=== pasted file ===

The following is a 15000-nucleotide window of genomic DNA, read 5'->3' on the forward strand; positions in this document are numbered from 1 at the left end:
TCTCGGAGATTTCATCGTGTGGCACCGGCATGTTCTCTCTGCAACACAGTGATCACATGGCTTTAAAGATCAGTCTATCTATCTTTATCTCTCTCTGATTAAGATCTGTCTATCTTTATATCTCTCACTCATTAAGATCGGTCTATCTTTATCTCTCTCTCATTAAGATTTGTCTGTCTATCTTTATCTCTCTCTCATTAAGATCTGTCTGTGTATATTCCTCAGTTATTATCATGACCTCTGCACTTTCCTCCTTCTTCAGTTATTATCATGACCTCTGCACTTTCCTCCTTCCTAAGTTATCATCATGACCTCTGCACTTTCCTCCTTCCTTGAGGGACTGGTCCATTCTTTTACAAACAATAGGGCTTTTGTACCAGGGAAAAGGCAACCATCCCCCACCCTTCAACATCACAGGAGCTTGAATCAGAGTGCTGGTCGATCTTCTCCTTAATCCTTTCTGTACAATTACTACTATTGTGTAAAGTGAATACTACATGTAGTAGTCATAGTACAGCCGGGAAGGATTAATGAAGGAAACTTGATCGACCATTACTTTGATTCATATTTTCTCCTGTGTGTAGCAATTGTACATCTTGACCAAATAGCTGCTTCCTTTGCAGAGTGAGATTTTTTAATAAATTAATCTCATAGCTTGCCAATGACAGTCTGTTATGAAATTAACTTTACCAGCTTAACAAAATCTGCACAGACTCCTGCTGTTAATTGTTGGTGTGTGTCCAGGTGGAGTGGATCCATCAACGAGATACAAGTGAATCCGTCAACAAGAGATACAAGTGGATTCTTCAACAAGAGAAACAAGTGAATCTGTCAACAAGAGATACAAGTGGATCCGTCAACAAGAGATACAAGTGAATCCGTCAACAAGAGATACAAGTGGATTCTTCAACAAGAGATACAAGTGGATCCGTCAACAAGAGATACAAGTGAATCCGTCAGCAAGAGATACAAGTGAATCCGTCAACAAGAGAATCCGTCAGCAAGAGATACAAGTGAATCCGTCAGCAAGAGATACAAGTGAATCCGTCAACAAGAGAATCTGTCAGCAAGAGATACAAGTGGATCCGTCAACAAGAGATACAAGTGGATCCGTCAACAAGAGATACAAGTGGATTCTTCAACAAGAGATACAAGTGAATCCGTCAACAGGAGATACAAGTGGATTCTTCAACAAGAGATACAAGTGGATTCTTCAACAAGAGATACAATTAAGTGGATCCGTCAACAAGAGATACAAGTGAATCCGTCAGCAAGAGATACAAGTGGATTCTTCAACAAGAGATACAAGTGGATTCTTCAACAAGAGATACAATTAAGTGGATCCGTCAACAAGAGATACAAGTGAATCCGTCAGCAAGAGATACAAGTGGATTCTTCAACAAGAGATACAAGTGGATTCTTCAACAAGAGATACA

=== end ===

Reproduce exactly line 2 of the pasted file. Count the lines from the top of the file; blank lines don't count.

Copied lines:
TCTCGGAGATTTCATCGTGTGGCACCGGCATGTTCTCTCTGCAACACAGTGATCACATGGCTTTAAAGATCAGTCTATCTATCTTTATCTCTCTCTGATTAAGATCTGTCTATCTTTATATCTCTCACTCATTAAGATCGGTCTATCTTTATCTCTCTCTCATTAAGATTTGTCTGTCTATCTTTATCTCTCTCTCATTAAGATCTGTCTGTGTATATTCCTCAGTTATTATCATGACCTCTGCACTTTCCTCCTTCTTCAGTTATTATCATGACCTCTGCACTTTCCTCCTTCCTAAGTTATCATCATGACCTCTGCACTTTCCTCCTTCCTTGAGGGACTGGTCCATTCTTTTACAAACAATAGGGCTTTTGTACCAGGGAAAAGGCAACCATCCCCCACCCTTCAACATCACAGGAGCTTGAATCAGAGTGCTGGTCGATCTTCTCCTTAATCCTTTCTGTACAATTACTACTATTGTGTAAAGTGAATACTACATGTAGTAGTCATAGTACAGCCGGGAAGGATTAATGAAGGAAACTTGATCGACCATTACTTTGATTCATATTTTCTCCTGTGTGTAGCAATTGTACATCTTGACCAAATAGCTGCTTCCTTTGCAGAGTGAGATTTTTTAATAAATTAATCTCATAGCTTGCCAATGACAGTCTGTTATGAAATTAACTTTACCAGCTTAACAAAATCTGCACAGACTCCTGCTGTTAATTGTTGGTGTGTGTCCAGGTGGAGTGGATCCATCAACGAGATACAAGTGAATCCGTCAACAAGAGATACAAGTGGATTCTTCAACAAGAGAAACAAGTGAATCTGTCAACAAGAGATACAAGTGGATCCGTCAACAAGAGATACAAGTGAATCCGTCAACAAGAGATACAAGTGGATTCTTCAACAAGAGATACAAGTGGATCCGTCAACAAGAGATACAAGTGAATCCGTCAGCAAGAGATACAAGTGAATCCGTCAACAAGAGAATCCGTCAGCAAGAGATACAAGTGAATCCGTCAGCAAGAGATACAAGTGAATCCGTCAACAAGAGAATCTGTCAGCAAGAGATACAAGTGGATCCGTCAACAAGAGATACAAGTGGATCCGTCAACAAGAGATACAAGTGGATTCTTCAACAAGAGATACAAGTGAATCCGTCAACAGGAGATACAAGTGGATTCTTCAACAAGAGATACAAGTGGATTCTTCAACAAGAGATACAATTAAGTGGATCCGTCAACAAGAGATACAAGTGAATCCGTCAGCAAGAGATACAAGTGGATTCTTCAACAAGAGATACAAGTGGATTCTTCAACAAGAGATACAATTAAGTGGATCCGTCAACAAGAGATACAAGTGAATCCGTCAGCAAGAGATACAAGTGGATTCTTCAACAAGAGATACAAGTGGATTCTTCAACAAGAGATACA